Log, May 8, 2009

The forecast for tonight gave Francine and Les a good deal of doubt. In fact, the weather was marginal from 8 to about 10 with thin haze becoming increasingly dense clouds. With the Moon rising early, this meant the sky was abnormally bright. We could see Saturn and the Moon but everything else was marginal. By 10:30, we looked at each other and said it was time to wrap up a disappointing evening. Just as we threw the rain tarp over the equipment, two folks showed up but they couldn't see anything, even the Moon.

Of course, the Moon is a spectacular object. To people who have never seen it in anything more powerful than a set of 8x30 binoculars, seeing the Moon at 56 power is quite a treat. The use of polarizing filters, with the whole Moon in the eyepiece, makes for an excellent view. Now if the Moon simply wouldn't wipe out views of galaxies and globular clusters we really would have something.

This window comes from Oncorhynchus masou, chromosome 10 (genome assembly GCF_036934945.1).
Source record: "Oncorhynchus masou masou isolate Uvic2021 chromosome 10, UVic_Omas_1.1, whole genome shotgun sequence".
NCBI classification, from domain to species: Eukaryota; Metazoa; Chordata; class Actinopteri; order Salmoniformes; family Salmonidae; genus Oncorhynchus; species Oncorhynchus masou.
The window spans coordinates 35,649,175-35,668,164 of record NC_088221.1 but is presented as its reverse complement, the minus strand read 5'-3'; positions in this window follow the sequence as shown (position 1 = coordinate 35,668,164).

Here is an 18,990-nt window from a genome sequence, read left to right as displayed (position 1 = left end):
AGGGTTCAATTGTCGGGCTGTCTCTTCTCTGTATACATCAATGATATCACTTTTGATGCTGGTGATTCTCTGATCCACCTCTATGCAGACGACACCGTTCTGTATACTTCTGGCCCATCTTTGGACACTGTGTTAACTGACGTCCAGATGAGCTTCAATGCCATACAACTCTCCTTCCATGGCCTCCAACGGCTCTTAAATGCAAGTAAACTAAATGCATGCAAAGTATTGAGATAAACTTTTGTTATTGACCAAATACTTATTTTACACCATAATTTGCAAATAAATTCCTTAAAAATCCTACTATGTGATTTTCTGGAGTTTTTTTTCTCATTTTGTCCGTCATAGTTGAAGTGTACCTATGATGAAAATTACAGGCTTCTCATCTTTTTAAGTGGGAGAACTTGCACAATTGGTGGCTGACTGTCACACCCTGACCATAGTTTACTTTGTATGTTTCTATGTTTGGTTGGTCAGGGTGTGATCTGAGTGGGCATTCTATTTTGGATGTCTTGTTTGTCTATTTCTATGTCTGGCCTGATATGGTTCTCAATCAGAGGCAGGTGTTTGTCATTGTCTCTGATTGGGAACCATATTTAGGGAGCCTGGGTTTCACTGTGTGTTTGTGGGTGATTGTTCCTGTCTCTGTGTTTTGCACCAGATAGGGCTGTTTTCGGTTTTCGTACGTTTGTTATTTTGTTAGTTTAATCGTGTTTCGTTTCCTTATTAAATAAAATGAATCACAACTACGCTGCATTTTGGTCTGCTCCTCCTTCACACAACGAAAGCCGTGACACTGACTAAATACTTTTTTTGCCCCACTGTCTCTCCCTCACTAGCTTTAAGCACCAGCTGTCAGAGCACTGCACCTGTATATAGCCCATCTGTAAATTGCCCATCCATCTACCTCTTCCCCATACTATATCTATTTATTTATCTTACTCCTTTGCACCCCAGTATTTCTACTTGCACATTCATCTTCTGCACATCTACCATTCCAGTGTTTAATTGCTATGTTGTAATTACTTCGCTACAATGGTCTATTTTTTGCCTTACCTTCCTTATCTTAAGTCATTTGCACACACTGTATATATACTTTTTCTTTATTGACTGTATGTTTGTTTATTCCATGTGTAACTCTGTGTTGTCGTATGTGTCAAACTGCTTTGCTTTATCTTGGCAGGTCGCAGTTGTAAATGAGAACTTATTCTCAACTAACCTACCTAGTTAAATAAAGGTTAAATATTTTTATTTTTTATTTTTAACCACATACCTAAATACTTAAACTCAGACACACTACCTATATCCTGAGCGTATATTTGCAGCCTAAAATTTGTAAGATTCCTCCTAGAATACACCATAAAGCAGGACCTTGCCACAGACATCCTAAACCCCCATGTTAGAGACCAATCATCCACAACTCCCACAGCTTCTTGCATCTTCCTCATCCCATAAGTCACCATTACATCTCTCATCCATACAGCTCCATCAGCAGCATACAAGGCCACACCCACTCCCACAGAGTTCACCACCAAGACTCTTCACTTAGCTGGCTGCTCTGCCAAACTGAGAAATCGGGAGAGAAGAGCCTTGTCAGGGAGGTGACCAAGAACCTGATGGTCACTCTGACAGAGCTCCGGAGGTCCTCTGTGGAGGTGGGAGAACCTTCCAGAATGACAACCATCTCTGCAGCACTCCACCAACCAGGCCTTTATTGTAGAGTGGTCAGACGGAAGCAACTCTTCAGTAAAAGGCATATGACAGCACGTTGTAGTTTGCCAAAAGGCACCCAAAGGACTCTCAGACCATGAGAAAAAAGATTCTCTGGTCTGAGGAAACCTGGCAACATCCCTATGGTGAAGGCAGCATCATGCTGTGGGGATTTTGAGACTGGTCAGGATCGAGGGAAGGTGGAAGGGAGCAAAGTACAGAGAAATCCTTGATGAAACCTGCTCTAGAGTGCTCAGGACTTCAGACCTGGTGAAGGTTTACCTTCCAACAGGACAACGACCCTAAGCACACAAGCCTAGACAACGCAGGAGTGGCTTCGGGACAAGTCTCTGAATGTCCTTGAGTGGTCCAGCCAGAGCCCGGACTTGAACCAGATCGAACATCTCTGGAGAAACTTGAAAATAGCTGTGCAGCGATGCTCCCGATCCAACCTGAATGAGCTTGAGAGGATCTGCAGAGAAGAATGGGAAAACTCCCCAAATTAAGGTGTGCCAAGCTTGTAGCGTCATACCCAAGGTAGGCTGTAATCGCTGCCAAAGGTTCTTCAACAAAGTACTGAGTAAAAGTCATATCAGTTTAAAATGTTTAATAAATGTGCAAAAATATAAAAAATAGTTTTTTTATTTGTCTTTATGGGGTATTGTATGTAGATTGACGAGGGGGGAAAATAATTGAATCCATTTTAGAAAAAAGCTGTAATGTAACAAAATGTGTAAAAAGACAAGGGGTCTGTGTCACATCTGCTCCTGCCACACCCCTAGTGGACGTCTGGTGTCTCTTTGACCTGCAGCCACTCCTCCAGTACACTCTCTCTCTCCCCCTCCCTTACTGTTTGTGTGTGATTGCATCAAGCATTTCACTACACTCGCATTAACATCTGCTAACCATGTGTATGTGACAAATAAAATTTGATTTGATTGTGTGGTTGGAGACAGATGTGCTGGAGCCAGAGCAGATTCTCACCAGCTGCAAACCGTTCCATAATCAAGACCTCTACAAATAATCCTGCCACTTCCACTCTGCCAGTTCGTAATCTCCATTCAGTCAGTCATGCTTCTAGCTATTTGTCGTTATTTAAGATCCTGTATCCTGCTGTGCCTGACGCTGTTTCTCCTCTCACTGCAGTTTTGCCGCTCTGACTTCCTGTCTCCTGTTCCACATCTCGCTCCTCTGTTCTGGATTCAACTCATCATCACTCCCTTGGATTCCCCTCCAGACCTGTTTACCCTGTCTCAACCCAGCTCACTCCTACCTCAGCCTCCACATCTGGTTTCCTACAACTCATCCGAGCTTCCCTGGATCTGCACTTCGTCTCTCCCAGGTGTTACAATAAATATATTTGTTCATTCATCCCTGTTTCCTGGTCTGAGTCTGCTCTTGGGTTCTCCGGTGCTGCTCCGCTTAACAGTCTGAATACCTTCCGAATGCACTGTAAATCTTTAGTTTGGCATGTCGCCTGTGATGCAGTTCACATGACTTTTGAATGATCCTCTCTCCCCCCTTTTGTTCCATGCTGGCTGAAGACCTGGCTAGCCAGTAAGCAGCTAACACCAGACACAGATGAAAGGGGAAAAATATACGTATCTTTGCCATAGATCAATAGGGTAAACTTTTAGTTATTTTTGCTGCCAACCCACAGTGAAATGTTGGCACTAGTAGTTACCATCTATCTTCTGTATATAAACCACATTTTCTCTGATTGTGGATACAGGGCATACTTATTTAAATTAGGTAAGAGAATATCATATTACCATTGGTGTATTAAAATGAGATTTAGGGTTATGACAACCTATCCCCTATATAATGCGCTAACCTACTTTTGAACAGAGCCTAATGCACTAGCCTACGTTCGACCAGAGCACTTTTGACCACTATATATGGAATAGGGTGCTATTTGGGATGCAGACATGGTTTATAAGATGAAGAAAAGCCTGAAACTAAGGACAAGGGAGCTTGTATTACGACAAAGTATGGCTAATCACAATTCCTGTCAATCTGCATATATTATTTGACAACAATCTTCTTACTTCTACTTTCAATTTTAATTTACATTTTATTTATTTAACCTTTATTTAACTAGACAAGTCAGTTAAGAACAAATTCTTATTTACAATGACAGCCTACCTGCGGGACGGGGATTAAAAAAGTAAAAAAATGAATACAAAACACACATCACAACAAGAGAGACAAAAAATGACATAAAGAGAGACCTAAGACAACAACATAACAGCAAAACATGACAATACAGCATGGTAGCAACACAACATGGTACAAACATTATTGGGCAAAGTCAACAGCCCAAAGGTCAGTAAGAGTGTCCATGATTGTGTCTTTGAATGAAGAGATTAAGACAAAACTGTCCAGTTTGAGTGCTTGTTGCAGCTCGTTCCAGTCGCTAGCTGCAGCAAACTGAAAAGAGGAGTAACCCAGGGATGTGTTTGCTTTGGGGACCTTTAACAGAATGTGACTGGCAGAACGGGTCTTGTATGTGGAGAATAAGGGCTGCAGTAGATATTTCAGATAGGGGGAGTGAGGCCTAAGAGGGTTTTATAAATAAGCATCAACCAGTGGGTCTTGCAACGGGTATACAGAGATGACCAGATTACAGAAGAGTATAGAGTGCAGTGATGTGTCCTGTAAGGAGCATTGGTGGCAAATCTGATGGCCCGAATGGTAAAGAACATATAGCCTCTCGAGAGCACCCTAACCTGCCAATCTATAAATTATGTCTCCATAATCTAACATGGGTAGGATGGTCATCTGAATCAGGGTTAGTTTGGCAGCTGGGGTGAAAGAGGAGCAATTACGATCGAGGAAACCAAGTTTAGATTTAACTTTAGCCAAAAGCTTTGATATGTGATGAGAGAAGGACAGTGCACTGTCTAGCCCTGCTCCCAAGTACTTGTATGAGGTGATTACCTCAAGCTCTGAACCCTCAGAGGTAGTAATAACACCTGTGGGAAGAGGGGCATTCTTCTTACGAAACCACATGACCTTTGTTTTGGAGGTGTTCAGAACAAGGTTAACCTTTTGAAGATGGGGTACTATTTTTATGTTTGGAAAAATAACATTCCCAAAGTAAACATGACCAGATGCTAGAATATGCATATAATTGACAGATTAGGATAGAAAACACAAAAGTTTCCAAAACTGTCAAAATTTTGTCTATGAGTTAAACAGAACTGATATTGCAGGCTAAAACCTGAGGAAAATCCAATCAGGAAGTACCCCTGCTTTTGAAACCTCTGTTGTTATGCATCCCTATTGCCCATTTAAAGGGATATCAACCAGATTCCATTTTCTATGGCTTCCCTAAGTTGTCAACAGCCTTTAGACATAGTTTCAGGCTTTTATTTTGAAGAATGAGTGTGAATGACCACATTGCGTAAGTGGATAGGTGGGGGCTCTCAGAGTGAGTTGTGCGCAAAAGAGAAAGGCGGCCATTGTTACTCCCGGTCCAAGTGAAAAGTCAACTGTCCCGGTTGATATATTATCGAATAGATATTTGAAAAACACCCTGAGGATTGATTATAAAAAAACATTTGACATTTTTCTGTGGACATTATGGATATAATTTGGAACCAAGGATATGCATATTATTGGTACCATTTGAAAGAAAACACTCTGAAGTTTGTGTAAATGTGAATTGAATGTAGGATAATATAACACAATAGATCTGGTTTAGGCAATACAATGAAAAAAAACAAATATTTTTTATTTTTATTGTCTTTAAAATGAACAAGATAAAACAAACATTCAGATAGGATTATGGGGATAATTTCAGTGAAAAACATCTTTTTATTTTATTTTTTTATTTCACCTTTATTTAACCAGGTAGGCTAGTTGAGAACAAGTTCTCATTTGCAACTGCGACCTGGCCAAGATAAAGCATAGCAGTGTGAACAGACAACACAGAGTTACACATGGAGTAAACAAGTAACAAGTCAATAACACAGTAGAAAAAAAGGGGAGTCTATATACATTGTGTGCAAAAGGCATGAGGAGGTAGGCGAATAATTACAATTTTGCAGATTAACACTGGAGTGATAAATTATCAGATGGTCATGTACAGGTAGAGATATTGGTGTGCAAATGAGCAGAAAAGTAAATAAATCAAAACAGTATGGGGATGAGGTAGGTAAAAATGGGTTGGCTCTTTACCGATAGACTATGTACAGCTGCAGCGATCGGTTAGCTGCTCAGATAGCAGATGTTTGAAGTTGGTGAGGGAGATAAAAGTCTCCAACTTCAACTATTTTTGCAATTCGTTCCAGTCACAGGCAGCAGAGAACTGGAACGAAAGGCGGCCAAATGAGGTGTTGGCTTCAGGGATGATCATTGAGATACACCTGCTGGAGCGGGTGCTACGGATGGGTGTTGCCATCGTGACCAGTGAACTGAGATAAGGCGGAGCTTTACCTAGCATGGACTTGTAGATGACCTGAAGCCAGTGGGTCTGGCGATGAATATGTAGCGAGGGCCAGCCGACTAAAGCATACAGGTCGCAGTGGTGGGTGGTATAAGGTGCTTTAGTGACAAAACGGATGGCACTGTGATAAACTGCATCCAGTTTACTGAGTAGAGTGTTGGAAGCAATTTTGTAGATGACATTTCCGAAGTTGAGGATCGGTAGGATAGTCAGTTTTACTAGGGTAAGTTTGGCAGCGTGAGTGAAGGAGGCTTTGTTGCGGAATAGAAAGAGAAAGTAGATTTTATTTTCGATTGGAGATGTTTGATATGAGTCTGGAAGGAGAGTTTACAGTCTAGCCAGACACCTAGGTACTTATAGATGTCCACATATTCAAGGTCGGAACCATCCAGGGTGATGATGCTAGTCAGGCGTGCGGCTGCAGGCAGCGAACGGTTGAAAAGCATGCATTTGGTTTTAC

We Earth based astronomers groan about the Moon's brightness but it is actually the darkest of the large bodies in the inner solar system. Only 6% of the Sun's light that falls on the Moon is reflected. The Earth reflects 37% of the light and even Mercury, the next dullest inner solar system body reflects 11%. Just imagine what it would do to viewing the sky if it was as shiny as Venus' 66%.

-Les Coleman

Leslie Coleman
Leslie Coleman
Entry Date:
May 8, 2009
Published Under:
Leslie Coleman's Log
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